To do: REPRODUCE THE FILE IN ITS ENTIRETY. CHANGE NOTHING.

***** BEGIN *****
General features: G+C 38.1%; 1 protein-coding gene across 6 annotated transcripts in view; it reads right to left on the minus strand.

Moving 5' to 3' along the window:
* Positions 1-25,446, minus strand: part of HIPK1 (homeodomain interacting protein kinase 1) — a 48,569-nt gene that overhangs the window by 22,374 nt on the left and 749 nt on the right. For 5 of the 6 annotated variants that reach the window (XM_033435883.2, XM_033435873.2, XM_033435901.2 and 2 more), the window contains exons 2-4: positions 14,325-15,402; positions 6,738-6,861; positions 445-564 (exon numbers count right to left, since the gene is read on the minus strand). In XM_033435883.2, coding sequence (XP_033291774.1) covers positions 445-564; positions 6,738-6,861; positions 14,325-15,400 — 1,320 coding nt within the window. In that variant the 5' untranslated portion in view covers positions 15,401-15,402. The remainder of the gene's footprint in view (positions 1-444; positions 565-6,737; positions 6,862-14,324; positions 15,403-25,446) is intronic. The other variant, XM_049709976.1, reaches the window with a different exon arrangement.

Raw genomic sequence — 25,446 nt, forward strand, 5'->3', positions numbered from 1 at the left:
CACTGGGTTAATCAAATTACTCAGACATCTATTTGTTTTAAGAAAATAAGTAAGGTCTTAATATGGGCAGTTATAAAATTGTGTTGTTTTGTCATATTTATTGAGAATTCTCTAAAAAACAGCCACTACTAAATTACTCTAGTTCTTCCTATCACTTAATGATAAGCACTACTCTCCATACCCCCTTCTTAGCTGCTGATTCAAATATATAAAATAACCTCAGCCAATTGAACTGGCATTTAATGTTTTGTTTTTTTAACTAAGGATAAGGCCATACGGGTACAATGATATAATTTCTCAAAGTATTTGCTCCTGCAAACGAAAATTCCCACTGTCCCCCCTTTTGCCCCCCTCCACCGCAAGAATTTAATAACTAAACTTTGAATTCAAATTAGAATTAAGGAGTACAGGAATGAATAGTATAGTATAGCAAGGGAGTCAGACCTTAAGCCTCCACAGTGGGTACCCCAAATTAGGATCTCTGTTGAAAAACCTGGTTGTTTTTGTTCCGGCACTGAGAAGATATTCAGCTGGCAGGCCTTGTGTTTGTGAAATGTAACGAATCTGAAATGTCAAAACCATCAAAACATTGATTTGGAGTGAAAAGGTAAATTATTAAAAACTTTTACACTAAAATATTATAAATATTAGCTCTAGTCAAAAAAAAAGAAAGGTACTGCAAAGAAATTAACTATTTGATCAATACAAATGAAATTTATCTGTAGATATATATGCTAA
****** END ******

General features: G+C 38.1%; 1 protein-coding gene across 6 annotated transcripts in view; it reads right to left on the minus strand.

Moving 5' to 3' along the window:
* Positions 1-25,446, minus strand: part of HIPK1 (homeodomain interacting protein kinase 1) — a 48,569-nt gene that overhangs the window by 22,374 nt on the left and 749 nt on the right. For 5 of the 6 annotated variants that reach the window (XM_033435883.2, XM_033435873.2, XM_033435901.2 and 2 more), the window contains exons 2-4: positions 14,325-15,402; positions 6,738-6,861; positions 445-564 (exon numbers count right to left, since the gene is read on the minus strand). In XM_033435883.2, coding sequence (XP_033291774.1) covers positions 445-564; positions 6,738-6,861; positions 14,325-15,400 — 1,320 coding nt within the window. In that variant the 5' untranslated portion in view covers positions 15,401-15,402. The remainder of the gene's footprint in view (positions 1-444; positions 565-6,737; positions 6,862-14,324; positions 15,403-25,446) is intronic. The other variant, XM_049709976.1, reaches the window with a different exon arrangement.

Raw genomic sequence — 25,446 nt, forward strand, 5'->3', positions numbered from 1 at the left:
CACTGGGTTAATCAAATTACTCAGACATCTATTTGTTTTAAGAAAATAAGTAAGGTCTTAATATGGGCAGTTATAAAATTGTGTTGTTTTGTCATATTTATTGAGAATTCTCTAAAAAACAGCCACTACTAAATTACTCTAGTTCTTCCTATCACTTAATGATAAGCACTACTCTCCATACCCCCTTCTTAGCTGCTGATTCAAATATATAAAATAACCTCAGCCAATTGAACTGGCATTTAATGTTTTGTTTTTTTAACTAAGGATAAGGCCATACGGGTACAATGATATAATTTCTCAAAGTATTTGCTCCTGCAAACGAAAATTCCCACTGTCCCCCCTTTTGCCCCCCTCCACCGCAAGAATTTAATAACTAAACTTTGAATTCAAATTAGAATTAAGGAGTACAGGAATGAATAGTATAGTATAGCAAGGGAGTCAGACCTTAAGCCTCCACAGTGGGTACCCCAAATTAGGATCTCTGTTGAAAAACCTGGTTGTTTTTGTTCCGGCACTGAGAAGATATTCAGCTGGCAGGCCTTGTGTTTGTGAAATGTAACGAATCTGAAATGTCAAAACCATCAAAACATTGATTTGGAGTGAAAAGGTAAATTATTAAAAACTTTTACACTAAAATATTATAAATATTAGCTCTAGTCAAAAAAAAAGAAAGGTACTGCAAAGAAATTAACTATTTGATCAATACAAATGAAATTTATCTGTAGATATATATGCTAA